2. Eric Rivals (CNRS). Superstring Graph: an alternative to assembly with multiple de Bruijn graphs

  3. Gianluca Della Vedova (Università di Milano-Bicocca). BWT and Graph Algorithms

15.45-17.30: Discussion

Venue and accommodation

The workshop will take place in Milano, at the Department of Computer Science (DISco), at the U24 building (Edificio U24).

Milan is easily reachable by all major European and main international airports. How to reach us

The suggested hotels are Starhotel Tourist and Hotel Arcimboldi that are both within a 5-minute walk from the workshop site.

List of speakers

Scientific Committee:

Paola Bonizzoni
Gianluca Della Vedova
Raffaella Rizzi

List of partecipants

  • Rumen Andonov
  • Stefano Beretta
  • Paola Bonizzoni
  • Broňa Brejová
  • Rayan Chikhi
  • Gianluca Della Vedova
  • Guillaume Holley
  • Jean-François Flot
  • Murray Patterson
  • Pierre Peterlongo
  • Nadia Pisanti
  • Alberto Policriti
  • Marco Previtali
  • Eric Rivals
  • Raffaella Rizzi
  • Romeo Rizzi
  • Giovanna Rosone
  • Leena Salmela
  • Alexander Schönhuth
  • Marinella Sciortino
  • Jouni Sirén
  • Jens Stoye
  • Tomáš Vinař

Tesi: Algoritmi di indicizzazione del grafo del pangenoma

Descrizione

La tesi si occupa di modellare, disegnare e implementare nuovi metodi di pattern matching dove il testo non è più una struttura lineare, ma è rappresentabile da un grafo orientato aciclico dove i vertici corrispondono a porzioni di genoma condivisi da uno o più individui e gli archi identificano le varianti genomiche presenti in ogni persone.

L’ambito fornisce la possibilità di avere più tesi di laurea magistrale, anche coordinate fra loro. Ad esempio:

  1. definire e studiare il problema computazionale quando il pattern a sua volta è un grafo.
  2. implementare un algoritmo di pattern matching con testo che è un grafo
  3. disegnare e implementare un algoritmo di allineamento di un read con un grafo
  4. modellare e disegnare un algoritmo per il caso di genomi con variazioni strutturali

Luogo

Laboratorio di Algoritmica Sperimentale — Algolab — http://www.algolab.eu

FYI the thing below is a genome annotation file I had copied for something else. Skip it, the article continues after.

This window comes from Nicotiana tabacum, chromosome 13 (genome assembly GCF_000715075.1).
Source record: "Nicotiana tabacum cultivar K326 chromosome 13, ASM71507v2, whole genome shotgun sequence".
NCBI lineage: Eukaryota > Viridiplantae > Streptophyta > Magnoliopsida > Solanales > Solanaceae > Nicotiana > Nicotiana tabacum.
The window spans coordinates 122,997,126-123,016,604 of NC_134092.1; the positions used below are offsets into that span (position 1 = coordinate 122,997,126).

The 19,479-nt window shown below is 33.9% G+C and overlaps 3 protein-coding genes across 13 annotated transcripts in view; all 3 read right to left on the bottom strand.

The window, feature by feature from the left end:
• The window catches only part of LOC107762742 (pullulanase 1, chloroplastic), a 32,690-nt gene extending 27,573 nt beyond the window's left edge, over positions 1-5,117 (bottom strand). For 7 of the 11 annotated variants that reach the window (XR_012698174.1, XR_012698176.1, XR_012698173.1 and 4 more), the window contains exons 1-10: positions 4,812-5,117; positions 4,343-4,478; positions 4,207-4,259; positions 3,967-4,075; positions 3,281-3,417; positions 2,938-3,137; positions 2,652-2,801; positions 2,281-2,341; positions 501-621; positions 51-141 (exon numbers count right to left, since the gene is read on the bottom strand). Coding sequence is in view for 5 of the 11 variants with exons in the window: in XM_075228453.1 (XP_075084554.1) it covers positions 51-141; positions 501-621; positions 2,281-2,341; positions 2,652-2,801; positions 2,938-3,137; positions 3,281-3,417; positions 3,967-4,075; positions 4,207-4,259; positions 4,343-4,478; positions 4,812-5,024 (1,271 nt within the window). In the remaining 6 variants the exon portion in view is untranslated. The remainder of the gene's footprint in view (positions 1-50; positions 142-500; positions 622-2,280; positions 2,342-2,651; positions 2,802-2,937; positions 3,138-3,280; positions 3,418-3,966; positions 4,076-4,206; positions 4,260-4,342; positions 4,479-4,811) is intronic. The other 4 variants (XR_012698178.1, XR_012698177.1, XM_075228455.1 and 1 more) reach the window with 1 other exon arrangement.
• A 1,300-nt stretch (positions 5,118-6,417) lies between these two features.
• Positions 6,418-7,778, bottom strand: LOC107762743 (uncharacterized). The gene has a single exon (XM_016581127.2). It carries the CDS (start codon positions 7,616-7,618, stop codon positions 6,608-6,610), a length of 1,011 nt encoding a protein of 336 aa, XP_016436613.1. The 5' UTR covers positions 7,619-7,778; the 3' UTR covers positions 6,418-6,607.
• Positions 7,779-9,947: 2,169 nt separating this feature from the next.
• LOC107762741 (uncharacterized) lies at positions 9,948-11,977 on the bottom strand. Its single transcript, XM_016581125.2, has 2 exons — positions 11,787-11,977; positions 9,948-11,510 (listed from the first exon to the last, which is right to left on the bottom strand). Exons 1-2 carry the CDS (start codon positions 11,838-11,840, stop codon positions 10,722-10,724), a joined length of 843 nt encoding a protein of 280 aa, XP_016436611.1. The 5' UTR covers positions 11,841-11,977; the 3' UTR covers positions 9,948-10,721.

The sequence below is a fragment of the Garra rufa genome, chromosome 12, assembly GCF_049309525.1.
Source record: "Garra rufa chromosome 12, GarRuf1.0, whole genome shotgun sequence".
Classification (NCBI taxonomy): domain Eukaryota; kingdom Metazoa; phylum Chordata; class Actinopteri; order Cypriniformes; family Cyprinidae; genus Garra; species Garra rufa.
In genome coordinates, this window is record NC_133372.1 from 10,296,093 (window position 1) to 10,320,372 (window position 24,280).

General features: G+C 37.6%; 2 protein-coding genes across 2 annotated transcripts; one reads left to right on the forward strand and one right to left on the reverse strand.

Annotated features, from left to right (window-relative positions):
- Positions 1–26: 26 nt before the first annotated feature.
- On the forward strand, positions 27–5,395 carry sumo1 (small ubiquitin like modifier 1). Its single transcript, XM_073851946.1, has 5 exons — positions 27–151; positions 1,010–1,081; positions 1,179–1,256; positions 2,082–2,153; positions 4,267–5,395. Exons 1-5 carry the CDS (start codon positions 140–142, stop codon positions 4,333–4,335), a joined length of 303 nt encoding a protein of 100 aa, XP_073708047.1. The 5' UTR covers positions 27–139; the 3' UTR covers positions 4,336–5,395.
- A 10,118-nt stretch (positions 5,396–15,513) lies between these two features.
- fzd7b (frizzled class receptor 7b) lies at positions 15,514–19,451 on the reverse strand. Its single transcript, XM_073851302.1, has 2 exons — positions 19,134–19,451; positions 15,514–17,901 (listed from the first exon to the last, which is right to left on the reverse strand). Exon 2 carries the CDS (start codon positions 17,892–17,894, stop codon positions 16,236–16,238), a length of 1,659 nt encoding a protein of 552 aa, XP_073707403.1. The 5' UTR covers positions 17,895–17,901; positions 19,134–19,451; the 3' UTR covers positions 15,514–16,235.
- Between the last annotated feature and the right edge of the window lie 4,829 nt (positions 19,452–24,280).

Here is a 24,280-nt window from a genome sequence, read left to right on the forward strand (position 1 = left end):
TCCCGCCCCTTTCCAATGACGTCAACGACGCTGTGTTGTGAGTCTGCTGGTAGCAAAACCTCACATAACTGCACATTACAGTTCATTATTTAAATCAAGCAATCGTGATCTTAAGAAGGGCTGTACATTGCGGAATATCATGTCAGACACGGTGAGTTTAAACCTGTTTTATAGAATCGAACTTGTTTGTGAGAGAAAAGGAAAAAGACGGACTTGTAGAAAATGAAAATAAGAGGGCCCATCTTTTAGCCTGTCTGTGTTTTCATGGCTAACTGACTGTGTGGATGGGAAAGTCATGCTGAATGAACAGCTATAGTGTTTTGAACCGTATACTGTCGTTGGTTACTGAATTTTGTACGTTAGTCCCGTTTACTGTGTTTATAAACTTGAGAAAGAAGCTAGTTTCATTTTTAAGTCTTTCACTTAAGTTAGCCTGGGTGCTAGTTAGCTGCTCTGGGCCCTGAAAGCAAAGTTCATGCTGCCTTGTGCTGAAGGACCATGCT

Requisiti

Interesse ed entusiasmo per inventare nuovi algoritmi per indicizzare grafi basati su BWT (Burrows-Wheeler transform)

Risultati attesi

Nuovi modelli o algoritmi per l’indicizzazione e interrogazione di dati modellabili come grafi.

Per informazioni contattare

Paola Bonizzoni <bonizzoni@disco.unimib.it> oppure Gianluca Della Vedova <gianluca.dellavedova@unimib.it>

Tempo di realizzazione

6 mesi

Advanced Techniques for Combinatorial Algorithms

In February-March 2016, we will give a PhD course on Advanced Techniques for Combinatorial Algorithms.

This course focuses on the design and the analysis of efficient algorithms, with a strong
emphasis on theoretical aspects.

The goal of the course is to give a broad coverage of the main techniques in algorithm
design and analysis, so that the course can be useful also for a researcher in a different
field. To this purpose, the computational problems tackled are among the most basic
problems on strings and graphs, such as pattern matching, vertex cover and max cut.

The official page is here.

Schedule

  • Feb. 2, 10:30-12:30 – meeting room III floor, U14, (lecturer Gianluca Della Vedova). Parallel Algorithms. (PRAM model, prefix sum algorithm, tree depth, connectivity). slides
  • Feb. 3, 10:30-12:30 – meeting room III floor, U14, (lecturer Gianluca Della Vedova). Randomized Algorithms. (Karp-Rabin algorithm for pattern matching). Succinct representations of data (Entropy, Huffman codes, Jensen’s Inequality, Elias’ gamma and delta codes) slides
  • Feb. 8, 14:00-16:00 – Seminar Room, U14 (lecturer Pawel Gawrychowski). Suffix arrays (construction and pattern matching) slides